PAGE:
Features and Styling
It was an experimental task for the RE engineers to develop a motorcycle that doesn't look like what Enfields are supposed to look like. And to their brilliance, they have smartly crafted a brand new motorcycle under a new platform.
The bike looks simple with those exposed bones and frames. From the very first stance, it is pretty clear that it is a purpose built adventure bike with the high ground clearance, engine sump guard, high-placed angular up-swept exhaust and dual-purpose tyres enhances its adventure personality.
Upfront, the round headlamp is accompanied by a transparent windscreen, reminds you something from the Dakar Rally. Underneath the headlamp is an extended beak, which is usually found in modern-day adventure bikes. The absence of LED headlight has been a let off from the RE, but they have managed to keep the LEDs in rear light. Another attractive outfit is the multi-functional instrument console which includes a large analogue speedometer with kmph and mph readouts, LCD screen that displays gear indicator, trip meters, ambient temperature, clock, average speed, service indicator, side stand indicator and odometer. Moreover, the console also houses digital compass which helps the rider to navigate in no-mans land.
The 14-litre fuel tank is a fine piece of machinery with perfect knee recess and few mounting points to pile up your extra bags or fuel cans while touring. There's a luggage carrier mounted over the taillight as well. The size, shape and the comfort level of the rider and pillion seats are exceptionally good. It is perfectly designed to meet the adventure capabilities.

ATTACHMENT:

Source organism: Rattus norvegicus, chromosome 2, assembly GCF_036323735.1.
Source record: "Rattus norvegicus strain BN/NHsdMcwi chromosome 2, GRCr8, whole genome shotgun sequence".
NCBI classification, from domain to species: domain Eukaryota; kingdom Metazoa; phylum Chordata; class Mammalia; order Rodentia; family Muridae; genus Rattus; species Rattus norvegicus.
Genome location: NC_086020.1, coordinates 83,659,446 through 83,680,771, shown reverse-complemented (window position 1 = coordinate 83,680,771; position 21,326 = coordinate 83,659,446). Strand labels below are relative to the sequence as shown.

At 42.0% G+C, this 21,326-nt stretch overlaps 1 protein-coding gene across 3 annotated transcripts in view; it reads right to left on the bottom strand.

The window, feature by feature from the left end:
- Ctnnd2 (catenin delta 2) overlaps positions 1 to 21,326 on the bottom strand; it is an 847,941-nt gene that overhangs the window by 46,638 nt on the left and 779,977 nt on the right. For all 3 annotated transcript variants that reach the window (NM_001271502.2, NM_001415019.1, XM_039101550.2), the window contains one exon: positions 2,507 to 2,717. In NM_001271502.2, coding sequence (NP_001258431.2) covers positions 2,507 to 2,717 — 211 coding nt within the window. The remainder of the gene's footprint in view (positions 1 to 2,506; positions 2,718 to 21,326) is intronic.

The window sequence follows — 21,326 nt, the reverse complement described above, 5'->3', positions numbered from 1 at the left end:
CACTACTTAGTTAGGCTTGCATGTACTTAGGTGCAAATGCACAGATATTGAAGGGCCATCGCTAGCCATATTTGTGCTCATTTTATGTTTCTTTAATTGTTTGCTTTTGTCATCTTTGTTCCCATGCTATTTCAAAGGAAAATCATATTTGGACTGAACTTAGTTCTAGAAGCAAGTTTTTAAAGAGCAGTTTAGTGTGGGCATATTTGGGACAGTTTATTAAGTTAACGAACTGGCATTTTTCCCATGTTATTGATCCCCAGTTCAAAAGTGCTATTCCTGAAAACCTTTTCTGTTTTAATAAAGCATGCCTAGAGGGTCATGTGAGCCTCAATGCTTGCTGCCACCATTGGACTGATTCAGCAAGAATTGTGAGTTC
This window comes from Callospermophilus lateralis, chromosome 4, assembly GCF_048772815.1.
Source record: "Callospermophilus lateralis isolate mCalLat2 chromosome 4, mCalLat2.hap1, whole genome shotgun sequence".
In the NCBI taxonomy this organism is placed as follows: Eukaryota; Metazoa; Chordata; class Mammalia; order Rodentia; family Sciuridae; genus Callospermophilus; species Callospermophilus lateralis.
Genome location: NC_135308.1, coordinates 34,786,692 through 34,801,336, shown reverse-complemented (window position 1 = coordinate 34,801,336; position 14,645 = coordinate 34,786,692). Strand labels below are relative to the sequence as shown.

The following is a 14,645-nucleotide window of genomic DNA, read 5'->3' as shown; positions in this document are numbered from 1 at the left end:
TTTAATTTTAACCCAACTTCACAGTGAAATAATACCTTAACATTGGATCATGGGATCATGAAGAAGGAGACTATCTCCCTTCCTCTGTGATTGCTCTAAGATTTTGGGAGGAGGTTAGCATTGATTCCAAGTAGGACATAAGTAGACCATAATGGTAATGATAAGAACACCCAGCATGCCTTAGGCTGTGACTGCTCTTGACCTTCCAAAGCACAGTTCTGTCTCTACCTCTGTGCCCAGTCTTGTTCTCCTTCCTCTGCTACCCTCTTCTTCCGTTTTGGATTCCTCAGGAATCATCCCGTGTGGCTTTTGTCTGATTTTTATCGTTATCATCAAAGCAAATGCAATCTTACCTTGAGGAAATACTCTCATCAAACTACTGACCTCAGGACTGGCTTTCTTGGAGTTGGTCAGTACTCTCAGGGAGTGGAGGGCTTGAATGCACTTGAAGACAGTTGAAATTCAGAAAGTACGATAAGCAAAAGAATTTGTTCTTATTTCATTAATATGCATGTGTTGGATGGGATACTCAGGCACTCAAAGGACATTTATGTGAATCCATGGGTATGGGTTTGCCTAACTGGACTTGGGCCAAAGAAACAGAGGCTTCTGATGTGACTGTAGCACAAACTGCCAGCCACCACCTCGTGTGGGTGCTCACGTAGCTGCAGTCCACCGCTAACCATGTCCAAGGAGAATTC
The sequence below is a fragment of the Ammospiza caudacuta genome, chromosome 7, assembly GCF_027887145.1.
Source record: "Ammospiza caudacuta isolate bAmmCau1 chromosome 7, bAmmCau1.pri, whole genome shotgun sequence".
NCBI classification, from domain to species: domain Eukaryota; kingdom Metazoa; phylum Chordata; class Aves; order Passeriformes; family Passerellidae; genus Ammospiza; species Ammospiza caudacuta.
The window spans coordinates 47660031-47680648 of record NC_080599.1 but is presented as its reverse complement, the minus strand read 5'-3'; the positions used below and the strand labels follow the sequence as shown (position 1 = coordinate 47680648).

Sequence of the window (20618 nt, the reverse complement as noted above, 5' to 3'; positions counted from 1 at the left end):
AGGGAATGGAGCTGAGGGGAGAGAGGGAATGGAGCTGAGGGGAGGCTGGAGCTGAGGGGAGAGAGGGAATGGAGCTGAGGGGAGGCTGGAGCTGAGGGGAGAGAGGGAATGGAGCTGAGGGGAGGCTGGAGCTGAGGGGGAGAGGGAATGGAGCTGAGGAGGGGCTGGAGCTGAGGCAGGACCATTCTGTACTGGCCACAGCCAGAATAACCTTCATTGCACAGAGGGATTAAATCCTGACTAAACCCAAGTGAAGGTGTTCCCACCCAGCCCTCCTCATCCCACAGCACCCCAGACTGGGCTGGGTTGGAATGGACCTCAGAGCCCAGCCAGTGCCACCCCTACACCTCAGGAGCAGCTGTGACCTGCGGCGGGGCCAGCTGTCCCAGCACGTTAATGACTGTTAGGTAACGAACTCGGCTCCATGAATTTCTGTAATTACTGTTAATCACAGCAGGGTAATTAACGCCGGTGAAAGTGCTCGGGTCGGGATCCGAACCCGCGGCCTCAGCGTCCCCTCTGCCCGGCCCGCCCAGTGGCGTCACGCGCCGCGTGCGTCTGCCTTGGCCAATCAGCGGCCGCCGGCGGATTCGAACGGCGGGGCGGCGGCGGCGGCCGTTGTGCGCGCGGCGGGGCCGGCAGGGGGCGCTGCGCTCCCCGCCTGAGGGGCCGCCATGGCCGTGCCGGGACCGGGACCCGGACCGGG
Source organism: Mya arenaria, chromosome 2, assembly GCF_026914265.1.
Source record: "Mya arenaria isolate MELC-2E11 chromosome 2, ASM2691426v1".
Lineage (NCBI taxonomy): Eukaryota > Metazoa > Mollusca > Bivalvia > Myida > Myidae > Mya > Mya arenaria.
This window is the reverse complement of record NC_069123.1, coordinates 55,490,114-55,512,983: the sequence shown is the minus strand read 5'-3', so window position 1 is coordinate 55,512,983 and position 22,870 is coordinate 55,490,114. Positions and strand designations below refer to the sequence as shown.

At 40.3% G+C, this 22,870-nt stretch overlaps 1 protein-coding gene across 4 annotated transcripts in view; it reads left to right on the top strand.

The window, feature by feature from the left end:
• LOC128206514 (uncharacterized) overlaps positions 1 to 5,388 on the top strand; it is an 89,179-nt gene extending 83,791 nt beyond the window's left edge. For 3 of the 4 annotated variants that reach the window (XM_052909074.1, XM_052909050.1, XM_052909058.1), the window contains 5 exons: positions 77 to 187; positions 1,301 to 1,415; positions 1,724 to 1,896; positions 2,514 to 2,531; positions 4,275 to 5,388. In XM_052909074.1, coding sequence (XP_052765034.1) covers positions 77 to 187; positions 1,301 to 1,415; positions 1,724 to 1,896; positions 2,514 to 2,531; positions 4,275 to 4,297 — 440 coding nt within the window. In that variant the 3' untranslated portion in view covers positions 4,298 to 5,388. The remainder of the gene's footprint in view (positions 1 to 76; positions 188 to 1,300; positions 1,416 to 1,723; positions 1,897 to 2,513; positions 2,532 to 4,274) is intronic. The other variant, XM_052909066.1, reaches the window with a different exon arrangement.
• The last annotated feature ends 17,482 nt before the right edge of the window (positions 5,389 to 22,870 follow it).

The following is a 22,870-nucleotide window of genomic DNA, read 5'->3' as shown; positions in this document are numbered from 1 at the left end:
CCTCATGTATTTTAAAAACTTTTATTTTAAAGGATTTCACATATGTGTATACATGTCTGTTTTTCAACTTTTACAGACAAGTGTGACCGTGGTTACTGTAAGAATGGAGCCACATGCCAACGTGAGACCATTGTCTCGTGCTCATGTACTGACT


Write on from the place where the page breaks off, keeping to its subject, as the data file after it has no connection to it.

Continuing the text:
The Suspension and Braking
The Himalaya gets the most advanced suspension system that Enfield has ever developed. It features 41mm telescopic fork at the front with 200 mm travel and monoshock suspension with linkage at the rear get 180 mm travel. So far, it is the best and it boosts our confidence to take this machine to any terrain of your choice. Himalayan features all-purpose 21-inch and 17-inch wider tyres at front and back respectively. It gets 300 mm disc with 2-piston floating calipers at the front and 240 mm disc with single piston floating calipers at the rear completes the braking department. However, it was a great disappointment from the makers to evade ABS from the fuel injected version although it is available on the export models.
The Himalayan BS-IV Fi looks promising and delivers better than the previous one. According to the company officials, they have managed to rectify the technical issues with the first edition. Unlike other adventure bikes, Himalayan promises to be an adaptable motorcycle. The ergonomics of the vehicle enables the user to take this motorcycle for a daily commuting and off-road trail with equal easiness and comfort level. This is the area where Himalayan can be a perfect replacement for other Royal Enfields. Altogether, Himalayan is the only affordable adventure bike in India bearing a price tag of Rs 1.65 lakhs (ex-showroom New Delhi) offering you a seamless touring experience.
Photos By: Jithin Johnson. View More Photos
Test Vehicle Provided By: Pinnacle Motors Kodungallur
Full Details, Specification and Pricing of Himalayan